|Home > Manipuri Dance
Manipur presents a mosaic of traditions and cultural patterns. Particularly, it is world famous for the Manipuri style of classical dance, very much distinct from other Indian dance forms. The Manipuri school of dancing whether folk, classical or modern, is devotional in nature. The rich culture and tradition of Manipur is also depicted in its handloom clothes and handicrafts. The Manipuri handloom and handicraft are world famous for its craftsmanship as well as ingenuity, colourful, colourfulness and usefulness.
Khamba Thoibi Dance:
Khamba Thoibi dance is a duet of male and female partners, a dance of dedication to the sylvan deity, Thangjing of Moirang. Khamba and Thoibi are actually two mythological characters who have become immortal in Manipuri folklore. This, with the "Maibi" dance (Priestess dance) , the "Leima Jagoi" etc. form the "Laiharaoba" dance. The "Laiharaoba" dance , in many ways, is the fountainhead of the modern Manipuri dance form.This dance is a part and parcel of Moirang Lai-Haraoba. It is believed that the legendary hero - Khamba and heroine - Thoibi danced together before the Lord Thangjing, a celebrated deity of Moirang for peace and prosperity of the land.
During the festival of Lai-Haraoba which is an annual ritual festival of the Meiteis, the inhabitants of the valley of Manipur, the Maibis, the priestesses considered to be spritural mediums, trace through their dances the whole concept of cosmogony of the Meitei people and describe their way of life. Beginning with the process of creation, they show the construction of houses and various occupations of the people to sustain themselves. It is a kind of re-living of the way of life of the past.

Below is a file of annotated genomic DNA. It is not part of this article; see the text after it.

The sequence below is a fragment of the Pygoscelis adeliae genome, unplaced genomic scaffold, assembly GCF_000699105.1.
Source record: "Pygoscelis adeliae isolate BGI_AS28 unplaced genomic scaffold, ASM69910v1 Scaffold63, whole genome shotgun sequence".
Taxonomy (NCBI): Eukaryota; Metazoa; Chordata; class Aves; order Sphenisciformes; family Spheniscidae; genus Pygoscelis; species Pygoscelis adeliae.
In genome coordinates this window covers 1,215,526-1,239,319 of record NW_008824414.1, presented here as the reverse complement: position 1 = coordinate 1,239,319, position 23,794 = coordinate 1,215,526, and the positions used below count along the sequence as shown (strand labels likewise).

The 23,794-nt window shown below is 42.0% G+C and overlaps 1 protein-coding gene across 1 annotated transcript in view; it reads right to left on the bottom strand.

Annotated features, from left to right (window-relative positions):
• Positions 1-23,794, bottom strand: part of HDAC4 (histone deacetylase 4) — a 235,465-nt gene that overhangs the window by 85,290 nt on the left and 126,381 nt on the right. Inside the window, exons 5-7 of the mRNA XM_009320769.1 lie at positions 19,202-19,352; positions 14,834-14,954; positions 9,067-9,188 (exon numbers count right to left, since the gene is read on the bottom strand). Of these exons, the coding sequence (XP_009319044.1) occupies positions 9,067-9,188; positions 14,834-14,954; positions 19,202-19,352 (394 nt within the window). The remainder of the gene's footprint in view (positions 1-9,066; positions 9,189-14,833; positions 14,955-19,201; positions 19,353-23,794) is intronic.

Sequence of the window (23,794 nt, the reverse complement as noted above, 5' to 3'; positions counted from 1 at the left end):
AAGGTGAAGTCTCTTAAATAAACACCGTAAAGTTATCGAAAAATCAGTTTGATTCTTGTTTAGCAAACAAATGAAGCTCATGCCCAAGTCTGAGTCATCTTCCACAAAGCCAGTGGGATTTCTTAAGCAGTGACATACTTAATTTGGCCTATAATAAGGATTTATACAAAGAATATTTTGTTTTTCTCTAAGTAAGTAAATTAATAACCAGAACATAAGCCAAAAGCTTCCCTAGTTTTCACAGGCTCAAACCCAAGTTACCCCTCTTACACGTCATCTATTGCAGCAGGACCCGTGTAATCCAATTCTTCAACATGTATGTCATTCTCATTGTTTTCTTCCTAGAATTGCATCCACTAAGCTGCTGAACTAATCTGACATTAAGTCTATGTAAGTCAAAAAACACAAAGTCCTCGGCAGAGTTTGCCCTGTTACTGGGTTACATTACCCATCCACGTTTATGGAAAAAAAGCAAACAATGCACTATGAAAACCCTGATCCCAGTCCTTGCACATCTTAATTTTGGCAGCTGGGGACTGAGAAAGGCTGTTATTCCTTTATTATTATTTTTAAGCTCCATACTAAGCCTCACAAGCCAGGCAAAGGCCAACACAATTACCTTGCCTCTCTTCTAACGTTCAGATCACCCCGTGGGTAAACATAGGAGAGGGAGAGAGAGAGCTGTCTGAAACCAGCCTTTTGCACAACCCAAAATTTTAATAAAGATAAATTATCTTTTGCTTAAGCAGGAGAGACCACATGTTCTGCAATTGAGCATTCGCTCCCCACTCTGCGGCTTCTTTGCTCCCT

The Ras Leela, the epitome of Manipuri classical dance is inter-woven through the celestial and eternal love of Radha and Krishna as has been described in the Hindu scriptures and reveals the sublime and transcendental love of Krishna and Radha and the Gopies' devotion to the Lord. It is generally performed in an enclosure in front of the temple throughout the night and watched with a deep sense of devotion. Ras performances are seasonal and varied and performed at the temple of Shree Shree Govindajee in Imphal on the nights of Basanta Purnima, Sarada Purnima and Kartik Purnima and at local temples later. As to the composition, the performance is a combination of solo, duet and group dances. This highly stylised form of dance has sublimity, subtlety and grace. The richness of the costumes gives lustre to the beauty of the art.